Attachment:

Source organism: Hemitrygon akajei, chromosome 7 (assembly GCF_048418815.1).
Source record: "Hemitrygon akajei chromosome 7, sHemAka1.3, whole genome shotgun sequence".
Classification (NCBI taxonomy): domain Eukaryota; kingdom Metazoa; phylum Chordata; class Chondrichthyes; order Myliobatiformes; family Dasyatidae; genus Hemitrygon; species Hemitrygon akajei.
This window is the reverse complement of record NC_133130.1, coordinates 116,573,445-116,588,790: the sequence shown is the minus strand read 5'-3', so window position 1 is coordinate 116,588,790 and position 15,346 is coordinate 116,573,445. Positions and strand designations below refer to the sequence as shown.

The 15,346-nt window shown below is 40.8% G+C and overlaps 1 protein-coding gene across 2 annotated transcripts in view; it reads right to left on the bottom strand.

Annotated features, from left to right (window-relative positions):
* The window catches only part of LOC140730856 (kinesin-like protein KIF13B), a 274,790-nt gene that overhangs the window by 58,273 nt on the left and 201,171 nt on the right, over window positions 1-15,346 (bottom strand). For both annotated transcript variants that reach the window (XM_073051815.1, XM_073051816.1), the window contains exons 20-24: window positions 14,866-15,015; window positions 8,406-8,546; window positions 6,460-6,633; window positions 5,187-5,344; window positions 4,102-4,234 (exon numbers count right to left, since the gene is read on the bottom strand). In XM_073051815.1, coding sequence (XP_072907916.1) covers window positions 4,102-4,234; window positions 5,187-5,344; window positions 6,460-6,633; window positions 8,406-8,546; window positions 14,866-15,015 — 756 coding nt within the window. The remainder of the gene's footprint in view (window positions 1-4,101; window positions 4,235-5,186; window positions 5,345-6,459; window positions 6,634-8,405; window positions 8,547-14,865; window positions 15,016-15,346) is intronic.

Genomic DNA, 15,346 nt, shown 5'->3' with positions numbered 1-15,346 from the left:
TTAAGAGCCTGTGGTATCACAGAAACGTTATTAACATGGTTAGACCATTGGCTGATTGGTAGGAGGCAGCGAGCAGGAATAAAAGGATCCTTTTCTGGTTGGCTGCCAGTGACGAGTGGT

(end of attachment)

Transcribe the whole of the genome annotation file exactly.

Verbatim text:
Source organism: Hemitrygon akajei, chromosome 7 (assembly GCF_048418815.1).
Source record: "Hemitrygon akajei chromosome 7, sHemAka1.3, whole genome shotgun sequence".
Classification (NCBI taxonomy): domain Eukaryota; kingdom Metazoa; phylum Chordata; class Chondrichthyes; order Myliobatiformes; family Dasyatidae; genus Hemitrygon; species Hemitrygon akajei.
This window is the reverse complement of record NC_133130.1, coordinates 116,573,445-116,588,790: the sequence shown is the minus strand read 5'-3', so window position 1 is coordinate 116,588,790 and position 15,346 is coordinate 116,573,445. Positions and strand designations below refer to the sequence as shown.

The 15,346-nt window shown below is 40.8% G+C and overlaps 1 protein-coding gene across 2 annotated transcripts in view; it reads right to left on the bottom strand.

Annotated features, from left to right (window-relative positions):
* The window catches only part of LOC140730856 (kinesin-like protein KIF13B), a 274,790-nt gene that overhangs the window by 58,273 nt on the left and 201,171 nt on the right, over window positions 1-15,346 (bottom strand). For both annotated transcript variants that reach the window (XM_073051815.1, XM_073051816.1), the window contains exons 20-24: window positions 14,866-15,015; window positions 8,406-8,546; window positions 6,460-6,633; window positions 5,187-5,344; window positions 4,102-4,234 (exon numbers count right to left, since the gene is read on the bottom strand). In XM_073051815.1, coding sequence (XP_072907916.1) covers window positions 4,102-4,234; window positions 5,187-5,344; window positions 6,460-6,633; window positions 8,406-8,546; window positions 14,866-15,015 — 756 coding nt within the window. The remainder of the gene's footprint in view (window positions 1-4,101; window positions 4,235-5,186; window positions 5,345-6,459; window positions 6,634-8,405; window positions 8,547-14,865; window positions 15,016-15,346) is intronic.

Genomic DNA, 15,346 nt, shown 5'->3' with positions numbered 1-15,346 from the left:
TTAAGAGCCTGTGGTATCACAGAAACGTTATTAACATGGTTAGACCATTGGCTGATTGGTAGGAGGCAGCGAGCAGGAATAAAAGGATCCTTTTCTGGTTGGCTGCCAGTGACGAGTGGT